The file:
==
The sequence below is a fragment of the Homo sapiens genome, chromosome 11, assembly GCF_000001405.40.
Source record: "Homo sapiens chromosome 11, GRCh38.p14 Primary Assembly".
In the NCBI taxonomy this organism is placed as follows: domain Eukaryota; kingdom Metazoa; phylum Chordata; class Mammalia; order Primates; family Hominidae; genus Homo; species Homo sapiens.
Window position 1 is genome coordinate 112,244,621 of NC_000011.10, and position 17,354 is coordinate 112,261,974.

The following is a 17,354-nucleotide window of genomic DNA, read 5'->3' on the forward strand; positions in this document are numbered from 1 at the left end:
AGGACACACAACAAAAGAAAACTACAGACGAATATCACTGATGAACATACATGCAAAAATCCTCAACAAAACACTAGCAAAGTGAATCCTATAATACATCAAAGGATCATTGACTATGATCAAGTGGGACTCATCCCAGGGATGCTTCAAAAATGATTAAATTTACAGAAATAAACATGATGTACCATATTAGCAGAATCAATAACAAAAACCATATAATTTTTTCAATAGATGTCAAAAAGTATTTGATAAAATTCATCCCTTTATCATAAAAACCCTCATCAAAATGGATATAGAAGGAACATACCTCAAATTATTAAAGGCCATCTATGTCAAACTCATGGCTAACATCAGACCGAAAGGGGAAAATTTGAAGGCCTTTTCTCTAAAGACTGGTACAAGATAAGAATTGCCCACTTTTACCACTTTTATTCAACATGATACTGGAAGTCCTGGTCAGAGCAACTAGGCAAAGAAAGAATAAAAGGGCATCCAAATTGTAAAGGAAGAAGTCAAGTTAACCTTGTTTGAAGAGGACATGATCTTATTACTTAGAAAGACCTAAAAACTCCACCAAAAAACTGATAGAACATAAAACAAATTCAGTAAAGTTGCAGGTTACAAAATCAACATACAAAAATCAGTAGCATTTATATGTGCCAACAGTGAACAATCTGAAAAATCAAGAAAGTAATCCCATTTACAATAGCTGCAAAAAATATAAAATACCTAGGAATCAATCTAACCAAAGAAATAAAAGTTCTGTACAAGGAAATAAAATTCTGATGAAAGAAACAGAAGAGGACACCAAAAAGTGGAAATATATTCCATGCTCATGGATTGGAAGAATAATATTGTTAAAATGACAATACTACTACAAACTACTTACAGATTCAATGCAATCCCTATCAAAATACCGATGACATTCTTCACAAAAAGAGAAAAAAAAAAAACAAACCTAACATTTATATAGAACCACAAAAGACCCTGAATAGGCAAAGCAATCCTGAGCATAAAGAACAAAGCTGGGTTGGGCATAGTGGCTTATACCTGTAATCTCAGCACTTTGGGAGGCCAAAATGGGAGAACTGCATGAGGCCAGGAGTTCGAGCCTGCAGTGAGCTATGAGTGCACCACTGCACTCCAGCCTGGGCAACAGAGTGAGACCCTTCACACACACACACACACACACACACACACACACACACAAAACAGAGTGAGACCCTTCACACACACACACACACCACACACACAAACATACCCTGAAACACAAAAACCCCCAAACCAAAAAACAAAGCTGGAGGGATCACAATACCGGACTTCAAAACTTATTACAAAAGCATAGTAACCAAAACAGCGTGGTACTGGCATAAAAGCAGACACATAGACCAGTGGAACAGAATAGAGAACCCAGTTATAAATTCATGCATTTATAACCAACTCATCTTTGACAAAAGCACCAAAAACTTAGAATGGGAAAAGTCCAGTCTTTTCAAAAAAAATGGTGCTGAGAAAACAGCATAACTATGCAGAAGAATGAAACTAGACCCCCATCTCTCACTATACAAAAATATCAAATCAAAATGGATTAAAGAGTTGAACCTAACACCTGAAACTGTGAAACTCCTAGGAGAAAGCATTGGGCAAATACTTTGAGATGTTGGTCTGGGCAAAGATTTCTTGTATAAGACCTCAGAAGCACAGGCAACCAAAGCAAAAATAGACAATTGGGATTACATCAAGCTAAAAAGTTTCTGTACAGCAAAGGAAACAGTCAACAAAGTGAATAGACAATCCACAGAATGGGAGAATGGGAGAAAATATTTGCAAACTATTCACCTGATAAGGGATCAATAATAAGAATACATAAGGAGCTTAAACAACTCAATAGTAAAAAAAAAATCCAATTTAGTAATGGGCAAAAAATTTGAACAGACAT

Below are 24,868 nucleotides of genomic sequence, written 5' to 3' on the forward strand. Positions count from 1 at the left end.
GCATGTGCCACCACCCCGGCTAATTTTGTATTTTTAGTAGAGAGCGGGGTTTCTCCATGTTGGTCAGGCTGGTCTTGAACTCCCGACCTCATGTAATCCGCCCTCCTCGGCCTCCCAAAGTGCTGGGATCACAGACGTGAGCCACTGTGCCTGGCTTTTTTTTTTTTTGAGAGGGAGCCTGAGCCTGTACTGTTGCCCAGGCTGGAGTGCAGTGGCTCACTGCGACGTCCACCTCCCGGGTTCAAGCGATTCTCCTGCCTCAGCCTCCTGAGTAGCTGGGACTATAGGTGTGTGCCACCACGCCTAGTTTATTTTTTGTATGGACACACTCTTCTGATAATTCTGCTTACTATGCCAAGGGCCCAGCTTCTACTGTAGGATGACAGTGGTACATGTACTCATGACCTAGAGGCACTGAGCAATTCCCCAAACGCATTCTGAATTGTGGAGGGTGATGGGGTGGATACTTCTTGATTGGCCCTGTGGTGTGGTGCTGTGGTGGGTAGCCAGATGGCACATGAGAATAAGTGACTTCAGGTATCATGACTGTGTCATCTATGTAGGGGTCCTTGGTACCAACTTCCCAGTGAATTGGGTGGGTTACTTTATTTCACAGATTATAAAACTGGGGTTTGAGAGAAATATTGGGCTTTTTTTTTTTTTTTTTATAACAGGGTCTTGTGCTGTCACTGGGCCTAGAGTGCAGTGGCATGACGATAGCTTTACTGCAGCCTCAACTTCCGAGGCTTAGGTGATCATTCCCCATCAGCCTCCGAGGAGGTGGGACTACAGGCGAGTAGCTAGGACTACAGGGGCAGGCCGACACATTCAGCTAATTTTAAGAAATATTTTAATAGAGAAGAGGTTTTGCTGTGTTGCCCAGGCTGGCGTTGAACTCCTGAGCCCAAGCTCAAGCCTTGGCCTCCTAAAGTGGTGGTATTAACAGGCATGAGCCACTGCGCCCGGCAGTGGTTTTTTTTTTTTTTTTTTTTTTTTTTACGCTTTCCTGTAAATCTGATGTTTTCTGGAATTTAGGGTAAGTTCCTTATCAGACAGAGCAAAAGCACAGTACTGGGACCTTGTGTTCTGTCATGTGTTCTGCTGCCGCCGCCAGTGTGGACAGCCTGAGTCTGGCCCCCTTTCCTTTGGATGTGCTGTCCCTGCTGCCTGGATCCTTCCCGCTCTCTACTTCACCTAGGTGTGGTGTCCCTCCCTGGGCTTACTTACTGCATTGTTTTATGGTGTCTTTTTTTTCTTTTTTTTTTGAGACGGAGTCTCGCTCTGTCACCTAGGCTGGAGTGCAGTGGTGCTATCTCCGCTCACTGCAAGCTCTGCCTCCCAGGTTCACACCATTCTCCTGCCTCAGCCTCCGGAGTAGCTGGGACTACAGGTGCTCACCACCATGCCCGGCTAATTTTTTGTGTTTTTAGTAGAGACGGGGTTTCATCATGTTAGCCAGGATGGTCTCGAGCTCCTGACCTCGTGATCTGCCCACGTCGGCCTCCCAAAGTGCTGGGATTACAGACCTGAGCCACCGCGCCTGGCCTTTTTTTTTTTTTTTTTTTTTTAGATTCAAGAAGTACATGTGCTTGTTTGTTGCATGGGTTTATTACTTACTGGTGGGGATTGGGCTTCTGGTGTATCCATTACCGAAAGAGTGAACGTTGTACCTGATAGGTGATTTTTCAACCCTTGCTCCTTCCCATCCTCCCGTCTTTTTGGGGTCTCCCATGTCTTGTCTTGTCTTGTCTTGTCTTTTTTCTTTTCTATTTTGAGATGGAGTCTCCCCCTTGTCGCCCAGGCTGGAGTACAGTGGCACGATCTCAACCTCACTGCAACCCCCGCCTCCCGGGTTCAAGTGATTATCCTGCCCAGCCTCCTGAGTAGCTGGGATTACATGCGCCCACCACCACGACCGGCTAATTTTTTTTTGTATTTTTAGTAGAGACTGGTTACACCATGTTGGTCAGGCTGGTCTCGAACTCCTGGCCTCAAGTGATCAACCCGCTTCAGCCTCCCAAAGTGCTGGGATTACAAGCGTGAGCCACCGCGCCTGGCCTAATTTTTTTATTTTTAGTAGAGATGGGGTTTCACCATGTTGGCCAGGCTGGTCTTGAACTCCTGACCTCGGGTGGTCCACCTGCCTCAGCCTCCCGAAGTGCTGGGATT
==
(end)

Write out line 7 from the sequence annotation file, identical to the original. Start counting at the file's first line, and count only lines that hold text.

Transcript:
Below are 24,868 nucleotides of genomic sequence, written 5' to 3' on the forward strand. Positions count from 1 at the left end.